GLBT mentorship will

Robin Huiras

What is it like to be a gay person in the working world?
Answering this question, among others, is one of the goals of OutRoads, a new mentorship program at the University. The program will provide gay, lesbian, bisexual and transgender students the opportunity to meet and learn from GLBT alumni already established in the working world.
Brandon Lacy Campos, co-chairman of the Queer Student Cultural Center, said the main motivation behind the program is to provide students the same sort of safety nets after graduation as they found at the University.
So far, 11 students have picked up applications for OutRoads, which is in line with the groups’ desire to keep the program small the first year — roughly 10 to 15 students. The mentor-protÇgÇ matches will be made in early February with a kickoff event scheduled mid-month.
The program is the combined effort of the Gay, Lesbian, Bisexual, Transgender Program Office; the Gay, Lesbian, Bisexual, Transgender Alumni Group of the University Alumni Association and the Queer Student Cultural Center. Although this is the first year in existence, the concept has been in development since the creation of the GLBT programs office five years ago.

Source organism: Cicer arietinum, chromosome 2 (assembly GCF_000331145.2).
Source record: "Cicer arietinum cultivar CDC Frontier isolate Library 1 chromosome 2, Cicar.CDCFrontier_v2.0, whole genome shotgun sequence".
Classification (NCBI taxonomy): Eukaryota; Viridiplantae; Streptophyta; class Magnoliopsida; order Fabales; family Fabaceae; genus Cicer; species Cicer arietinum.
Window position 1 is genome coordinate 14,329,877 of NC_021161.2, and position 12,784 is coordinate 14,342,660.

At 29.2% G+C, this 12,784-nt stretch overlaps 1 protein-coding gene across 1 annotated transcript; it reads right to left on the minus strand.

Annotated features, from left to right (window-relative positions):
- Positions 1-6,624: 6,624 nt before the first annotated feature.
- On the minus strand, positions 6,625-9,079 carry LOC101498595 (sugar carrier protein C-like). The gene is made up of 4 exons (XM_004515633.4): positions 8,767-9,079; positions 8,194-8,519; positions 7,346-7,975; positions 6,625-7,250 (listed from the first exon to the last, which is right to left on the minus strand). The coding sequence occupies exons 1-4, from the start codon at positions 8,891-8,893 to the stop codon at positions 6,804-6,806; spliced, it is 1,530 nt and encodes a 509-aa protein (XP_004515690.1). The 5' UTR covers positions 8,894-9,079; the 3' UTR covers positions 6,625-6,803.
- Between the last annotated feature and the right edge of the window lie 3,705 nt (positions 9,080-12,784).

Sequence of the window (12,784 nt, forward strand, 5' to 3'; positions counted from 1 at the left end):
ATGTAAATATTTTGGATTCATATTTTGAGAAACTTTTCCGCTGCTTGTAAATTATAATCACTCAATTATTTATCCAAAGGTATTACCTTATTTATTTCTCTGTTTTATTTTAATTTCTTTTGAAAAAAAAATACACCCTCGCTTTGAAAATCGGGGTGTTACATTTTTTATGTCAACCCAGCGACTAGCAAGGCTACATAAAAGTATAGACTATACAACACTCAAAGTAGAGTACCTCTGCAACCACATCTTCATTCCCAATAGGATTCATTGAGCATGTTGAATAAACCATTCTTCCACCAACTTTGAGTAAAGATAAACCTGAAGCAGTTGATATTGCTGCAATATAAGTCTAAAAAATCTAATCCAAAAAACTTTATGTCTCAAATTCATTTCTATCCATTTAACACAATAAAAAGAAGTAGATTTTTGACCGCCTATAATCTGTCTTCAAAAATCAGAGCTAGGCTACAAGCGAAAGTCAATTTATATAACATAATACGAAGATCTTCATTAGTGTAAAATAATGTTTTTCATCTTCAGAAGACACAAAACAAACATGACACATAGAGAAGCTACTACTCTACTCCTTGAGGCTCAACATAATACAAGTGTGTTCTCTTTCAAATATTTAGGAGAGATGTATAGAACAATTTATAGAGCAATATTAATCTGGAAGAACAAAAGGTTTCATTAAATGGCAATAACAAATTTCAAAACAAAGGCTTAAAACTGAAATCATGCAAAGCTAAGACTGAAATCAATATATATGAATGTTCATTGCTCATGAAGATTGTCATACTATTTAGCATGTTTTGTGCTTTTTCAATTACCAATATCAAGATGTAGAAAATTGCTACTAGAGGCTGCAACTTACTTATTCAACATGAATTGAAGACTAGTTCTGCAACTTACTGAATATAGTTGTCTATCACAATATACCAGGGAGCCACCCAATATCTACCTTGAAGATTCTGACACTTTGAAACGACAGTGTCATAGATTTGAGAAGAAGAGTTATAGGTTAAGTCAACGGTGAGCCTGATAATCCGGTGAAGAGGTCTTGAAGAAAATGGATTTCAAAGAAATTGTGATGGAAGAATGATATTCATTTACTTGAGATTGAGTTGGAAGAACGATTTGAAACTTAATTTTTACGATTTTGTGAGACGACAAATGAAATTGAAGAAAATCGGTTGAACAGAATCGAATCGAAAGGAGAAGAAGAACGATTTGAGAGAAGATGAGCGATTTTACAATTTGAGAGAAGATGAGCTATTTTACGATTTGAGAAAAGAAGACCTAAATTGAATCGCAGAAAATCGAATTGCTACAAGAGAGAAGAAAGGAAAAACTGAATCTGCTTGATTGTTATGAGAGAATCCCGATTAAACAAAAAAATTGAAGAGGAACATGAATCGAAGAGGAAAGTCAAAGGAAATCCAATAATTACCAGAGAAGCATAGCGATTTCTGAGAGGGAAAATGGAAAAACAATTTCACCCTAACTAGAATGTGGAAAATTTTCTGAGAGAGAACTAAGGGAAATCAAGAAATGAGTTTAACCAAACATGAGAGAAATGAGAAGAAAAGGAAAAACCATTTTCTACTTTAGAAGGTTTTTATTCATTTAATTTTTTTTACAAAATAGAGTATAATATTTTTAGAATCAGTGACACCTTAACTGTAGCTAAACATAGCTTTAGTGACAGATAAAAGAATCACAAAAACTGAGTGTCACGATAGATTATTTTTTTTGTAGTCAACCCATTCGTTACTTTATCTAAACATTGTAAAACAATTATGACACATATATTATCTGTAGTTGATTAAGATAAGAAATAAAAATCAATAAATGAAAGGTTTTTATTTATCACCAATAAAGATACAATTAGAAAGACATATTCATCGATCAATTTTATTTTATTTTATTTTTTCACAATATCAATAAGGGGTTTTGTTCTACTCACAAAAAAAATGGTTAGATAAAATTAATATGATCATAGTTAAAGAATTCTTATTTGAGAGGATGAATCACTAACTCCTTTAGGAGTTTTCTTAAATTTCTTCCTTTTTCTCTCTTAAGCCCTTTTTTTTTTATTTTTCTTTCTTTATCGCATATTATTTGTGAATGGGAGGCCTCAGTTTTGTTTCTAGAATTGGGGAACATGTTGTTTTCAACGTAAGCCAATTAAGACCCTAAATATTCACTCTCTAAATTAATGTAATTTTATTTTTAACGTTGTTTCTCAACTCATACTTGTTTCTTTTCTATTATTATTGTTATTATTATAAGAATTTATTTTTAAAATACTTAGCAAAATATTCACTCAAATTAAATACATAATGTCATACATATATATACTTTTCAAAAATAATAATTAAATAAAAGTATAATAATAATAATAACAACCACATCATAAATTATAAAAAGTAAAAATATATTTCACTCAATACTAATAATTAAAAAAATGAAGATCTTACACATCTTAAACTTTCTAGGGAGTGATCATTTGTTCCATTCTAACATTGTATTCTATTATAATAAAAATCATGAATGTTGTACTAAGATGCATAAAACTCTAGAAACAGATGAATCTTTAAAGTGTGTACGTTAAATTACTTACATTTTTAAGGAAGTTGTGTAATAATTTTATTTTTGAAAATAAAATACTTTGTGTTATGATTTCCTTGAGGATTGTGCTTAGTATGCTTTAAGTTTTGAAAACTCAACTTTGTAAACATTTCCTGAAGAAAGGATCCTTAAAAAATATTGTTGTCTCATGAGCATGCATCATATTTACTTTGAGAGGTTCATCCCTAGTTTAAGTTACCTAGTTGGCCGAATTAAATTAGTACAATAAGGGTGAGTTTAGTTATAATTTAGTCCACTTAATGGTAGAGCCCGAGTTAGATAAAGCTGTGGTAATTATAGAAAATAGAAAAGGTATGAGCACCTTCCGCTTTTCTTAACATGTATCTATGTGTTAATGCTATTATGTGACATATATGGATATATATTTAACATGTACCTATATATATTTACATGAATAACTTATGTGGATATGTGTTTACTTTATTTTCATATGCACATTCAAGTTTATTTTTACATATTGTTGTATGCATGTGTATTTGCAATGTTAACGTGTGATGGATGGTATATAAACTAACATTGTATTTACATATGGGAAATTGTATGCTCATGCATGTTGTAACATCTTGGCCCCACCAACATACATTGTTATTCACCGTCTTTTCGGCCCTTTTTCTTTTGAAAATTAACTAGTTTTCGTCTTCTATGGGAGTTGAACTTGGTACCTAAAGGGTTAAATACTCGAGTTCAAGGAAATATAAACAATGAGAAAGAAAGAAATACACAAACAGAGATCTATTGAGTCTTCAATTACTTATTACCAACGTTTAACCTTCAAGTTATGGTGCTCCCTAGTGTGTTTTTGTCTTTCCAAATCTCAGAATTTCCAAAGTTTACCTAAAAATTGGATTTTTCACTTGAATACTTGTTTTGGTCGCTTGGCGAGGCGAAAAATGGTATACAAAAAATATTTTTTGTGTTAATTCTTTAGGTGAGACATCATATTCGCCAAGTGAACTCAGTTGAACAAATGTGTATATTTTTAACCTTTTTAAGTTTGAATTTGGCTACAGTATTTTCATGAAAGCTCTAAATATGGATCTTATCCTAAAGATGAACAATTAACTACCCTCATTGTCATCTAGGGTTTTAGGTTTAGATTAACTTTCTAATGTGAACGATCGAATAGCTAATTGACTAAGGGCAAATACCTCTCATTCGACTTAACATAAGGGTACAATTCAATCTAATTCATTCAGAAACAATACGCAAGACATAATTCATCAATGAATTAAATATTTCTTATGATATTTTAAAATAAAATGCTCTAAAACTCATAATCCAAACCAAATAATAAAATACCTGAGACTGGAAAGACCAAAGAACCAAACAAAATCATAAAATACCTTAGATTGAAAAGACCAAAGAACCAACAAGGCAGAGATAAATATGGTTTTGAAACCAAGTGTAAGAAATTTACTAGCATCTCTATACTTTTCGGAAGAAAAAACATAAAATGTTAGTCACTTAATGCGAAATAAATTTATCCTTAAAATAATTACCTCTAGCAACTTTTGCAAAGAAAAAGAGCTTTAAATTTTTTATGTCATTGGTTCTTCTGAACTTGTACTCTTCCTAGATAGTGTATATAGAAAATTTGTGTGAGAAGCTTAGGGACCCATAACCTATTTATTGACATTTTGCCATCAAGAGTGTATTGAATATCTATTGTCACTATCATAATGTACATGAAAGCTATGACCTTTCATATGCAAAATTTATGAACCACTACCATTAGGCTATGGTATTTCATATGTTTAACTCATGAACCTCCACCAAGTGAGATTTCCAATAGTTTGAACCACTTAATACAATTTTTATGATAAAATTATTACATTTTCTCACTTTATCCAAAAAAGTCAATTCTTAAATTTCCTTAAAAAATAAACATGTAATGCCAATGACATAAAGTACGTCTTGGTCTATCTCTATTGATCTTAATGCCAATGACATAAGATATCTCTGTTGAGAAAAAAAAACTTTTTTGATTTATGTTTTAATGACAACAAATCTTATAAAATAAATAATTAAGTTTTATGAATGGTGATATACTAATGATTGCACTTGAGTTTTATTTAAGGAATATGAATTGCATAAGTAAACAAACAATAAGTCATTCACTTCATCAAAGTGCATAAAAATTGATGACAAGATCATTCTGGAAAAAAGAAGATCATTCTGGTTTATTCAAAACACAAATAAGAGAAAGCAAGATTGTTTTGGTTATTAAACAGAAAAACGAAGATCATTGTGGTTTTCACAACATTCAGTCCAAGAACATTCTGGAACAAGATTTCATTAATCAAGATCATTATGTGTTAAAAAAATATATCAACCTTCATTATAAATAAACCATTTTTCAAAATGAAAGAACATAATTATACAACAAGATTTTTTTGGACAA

“It’s an idea that has been on our plates since the beginning, but on the back burner because of funding and staff,” said Beth Zemsky, director of the GLBT programs office. “We needed the alumni group to be in place to have the capability to do something like this.”
The program aims to individualize each partnership. After the kickoff, the duos will meet according to their own schedules.
“What the students get out of the program is between them and the mentor,” Lacy Campos said. “The hope is that the students are able to get practical experience, and won’t go out blind.”
Some things the partnerships could deal with are questions relating to whether traditional professions are generally open to GLBT employees, if a company has a GLBT support group and how to incorporate GLBT student activities into a rÇsumÇ.
On the flip side, the mentors feel satisfied about giving back to the University community, said Tom Garrison, communications director for the Alumni Association. “People feel good about the investment.”
“Our experience is that there are tons of people wanting to be mentors,” Zemsky said. “GLBT alumni are jumping at the bit.”
Throughout the University there are 16 alumni mentorship programs with more than 1,000 mentor-protÇgÇ matches.
No mentorship program at the University has ever been discontinued. The aspiration of OutRoads is to maintain this trend.
“GLBT will definitely continue this program. It’s been a long-term goal,” Lacy Campos said. Should the program not be as successful as hoped for in its initial stages, the organizations will develop new strategies to ensure its survival.